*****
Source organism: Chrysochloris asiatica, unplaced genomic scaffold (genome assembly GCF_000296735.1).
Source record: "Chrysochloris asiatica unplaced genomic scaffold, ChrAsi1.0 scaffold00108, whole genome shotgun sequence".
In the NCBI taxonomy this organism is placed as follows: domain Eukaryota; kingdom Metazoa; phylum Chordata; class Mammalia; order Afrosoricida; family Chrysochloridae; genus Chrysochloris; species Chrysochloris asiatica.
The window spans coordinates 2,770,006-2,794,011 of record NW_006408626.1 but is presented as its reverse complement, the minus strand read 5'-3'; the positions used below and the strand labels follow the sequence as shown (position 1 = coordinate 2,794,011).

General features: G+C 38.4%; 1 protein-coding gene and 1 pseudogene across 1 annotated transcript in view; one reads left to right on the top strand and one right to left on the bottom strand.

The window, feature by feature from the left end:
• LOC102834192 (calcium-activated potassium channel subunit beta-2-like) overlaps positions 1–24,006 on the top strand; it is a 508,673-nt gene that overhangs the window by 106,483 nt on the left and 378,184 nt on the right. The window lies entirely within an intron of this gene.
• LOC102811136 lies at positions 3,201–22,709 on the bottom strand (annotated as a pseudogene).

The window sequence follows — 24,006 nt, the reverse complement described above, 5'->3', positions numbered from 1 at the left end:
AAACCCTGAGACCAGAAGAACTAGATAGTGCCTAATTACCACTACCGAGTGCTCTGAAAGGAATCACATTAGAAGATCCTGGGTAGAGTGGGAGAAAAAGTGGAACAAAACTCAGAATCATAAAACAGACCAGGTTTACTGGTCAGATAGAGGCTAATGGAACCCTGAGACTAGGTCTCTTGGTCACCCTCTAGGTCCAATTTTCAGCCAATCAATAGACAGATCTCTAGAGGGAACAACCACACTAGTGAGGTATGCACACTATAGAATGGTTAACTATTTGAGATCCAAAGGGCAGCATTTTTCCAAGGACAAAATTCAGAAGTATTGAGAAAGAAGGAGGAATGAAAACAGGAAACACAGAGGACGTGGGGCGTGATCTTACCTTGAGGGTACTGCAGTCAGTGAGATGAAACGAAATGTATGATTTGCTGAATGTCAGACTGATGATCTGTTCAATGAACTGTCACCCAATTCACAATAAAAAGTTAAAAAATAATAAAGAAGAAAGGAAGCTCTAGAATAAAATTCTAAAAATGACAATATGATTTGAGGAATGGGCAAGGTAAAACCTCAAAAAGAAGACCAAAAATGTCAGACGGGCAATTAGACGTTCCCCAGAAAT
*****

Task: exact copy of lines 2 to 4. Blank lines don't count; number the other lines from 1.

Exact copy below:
Source record: "Chrysochloris asiatica unplaced genomic scaffold, ChrAsi1.0 scaffold00108, whole genome shotgun sequence".
In the NCBI taxonomy this organism is placed as follows: domain Eukaryota; kingdom Metazoa; phylum Chordata; class Mammalia; order Afrosoricida; family Chrysochloridae; genus Chrysochloris; species Chrysochloris asiatica.
The window spans coordinates 2,770,006-2,794,011 of record NW_006408626.1 but is presented as its reverse complement, the minus strand read 5'-3'; the positions used below and the strand labels follow the sequence as shown (position 1 = coordinate 2,794,011).